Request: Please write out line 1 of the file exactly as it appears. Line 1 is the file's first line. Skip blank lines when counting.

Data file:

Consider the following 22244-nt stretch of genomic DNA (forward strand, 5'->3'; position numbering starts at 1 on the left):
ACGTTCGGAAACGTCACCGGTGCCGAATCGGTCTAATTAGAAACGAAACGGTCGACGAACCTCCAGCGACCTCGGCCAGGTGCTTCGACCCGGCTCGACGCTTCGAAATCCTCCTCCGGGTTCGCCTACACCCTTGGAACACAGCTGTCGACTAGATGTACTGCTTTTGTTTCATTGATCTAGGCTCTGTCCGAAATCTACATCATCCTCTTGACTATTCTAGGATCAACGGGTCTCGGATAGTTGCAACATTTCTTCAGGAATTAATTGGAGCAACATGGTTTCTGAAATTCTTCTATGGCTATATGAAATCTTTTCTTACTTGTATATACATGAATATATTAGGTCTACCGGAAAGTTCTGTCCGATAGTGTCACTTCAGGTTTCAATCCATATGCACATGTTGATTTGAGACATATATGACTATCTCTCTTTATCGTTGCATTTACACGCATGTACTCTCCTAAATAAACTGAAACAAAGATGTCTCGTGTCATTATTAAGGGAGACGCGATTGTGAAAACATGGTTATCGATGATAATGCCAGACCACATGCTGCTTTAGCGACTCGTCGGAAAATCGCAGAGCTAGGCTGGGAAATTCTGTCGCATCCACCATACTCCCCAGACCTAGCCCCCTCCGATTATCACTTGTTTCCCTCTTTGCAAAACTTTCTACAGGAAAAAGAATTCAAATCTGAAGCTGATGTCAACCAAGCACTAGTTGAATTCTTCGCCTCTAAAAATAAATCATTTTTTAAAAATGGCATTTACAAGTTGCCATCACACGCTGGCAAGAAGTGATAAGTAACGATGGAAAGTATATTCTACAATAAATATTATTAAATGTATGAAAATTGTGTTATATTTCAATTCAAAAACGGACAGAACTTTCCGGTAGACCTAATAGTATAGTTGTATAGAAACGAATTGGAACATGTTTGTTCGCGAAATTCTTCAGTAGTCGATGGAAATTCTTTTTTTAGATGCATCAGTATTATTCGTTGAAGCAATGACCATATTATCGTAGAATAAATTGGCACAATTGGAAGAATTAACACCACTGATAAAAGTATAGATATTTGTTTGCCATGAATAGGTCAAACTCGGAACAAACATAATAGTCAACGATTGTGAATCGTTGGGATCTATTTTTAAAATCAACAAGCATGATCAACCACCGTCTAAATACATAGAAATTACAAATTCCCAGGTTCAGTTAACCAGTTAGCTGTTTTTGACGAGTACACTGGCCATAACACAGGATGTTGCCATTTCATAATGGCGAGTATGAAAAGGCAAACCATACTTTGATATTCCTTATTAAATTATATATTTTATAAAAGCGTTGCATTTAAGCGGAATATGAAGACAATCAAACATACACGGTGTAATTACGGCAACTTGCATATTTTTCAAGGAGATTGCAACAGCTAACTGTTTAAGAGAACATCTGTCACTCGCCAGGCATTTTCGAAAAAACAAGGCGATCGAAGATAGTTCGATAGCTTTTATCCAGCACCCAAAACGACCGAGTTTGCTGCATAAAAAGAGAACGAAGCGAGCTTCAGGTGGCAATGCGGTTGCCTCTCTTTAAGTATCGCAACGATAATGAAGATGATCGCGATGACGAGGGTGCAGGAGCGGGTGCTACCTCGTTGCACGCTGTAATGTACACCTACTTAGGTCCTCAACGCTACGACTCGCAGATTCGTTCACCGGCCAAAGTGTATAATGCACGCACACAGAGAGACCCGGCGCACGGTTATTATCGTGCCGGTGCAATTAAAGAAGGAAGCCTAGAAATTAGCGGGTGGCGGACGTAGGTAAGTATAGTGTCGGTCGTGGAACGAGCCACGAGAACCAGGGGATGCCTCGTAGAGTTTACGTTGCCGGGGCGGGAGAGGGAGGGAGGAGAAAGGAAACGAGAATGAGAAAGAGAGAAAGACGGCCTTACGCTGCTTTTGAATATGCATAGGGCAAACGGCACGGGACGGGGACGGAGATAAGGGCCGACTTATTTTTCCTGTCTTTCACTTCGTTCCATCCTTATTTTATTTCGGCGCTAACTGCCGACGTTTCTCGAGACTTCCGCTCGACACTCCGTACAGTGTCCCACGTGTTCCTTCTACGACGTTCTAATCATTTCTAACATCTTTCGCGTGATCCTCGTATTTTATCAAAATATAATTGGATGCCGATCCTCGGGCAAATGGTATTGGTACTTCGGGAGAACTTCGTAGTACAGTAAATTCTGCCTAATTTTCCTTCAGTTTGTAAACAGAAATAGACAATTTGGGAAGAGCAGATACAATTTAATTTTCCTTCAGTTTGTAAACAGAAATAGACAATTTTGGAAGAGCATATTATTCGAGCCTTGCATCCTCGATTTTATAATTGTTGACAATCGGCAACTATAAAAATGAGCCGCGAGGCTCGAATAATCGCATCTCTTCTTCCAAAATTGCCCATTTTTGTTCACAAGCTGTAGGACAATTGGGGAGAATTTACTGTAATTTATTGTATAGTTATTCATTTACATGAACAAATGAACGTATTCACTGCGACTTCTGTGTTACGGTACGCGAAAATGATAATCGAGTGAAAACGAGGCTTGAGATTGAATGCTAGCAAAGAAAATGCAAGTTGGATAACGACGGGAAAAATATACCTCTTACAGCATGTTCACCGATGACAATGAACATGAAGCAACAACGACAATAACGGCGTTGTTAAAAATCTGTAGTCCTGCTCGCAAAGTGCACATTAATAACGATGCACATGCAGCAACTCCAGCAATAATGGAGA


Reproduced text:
Consider the following 22244-nt stretch of genomic DNA (forward strand, 5'->3'; position numbering starts at 1 on the left):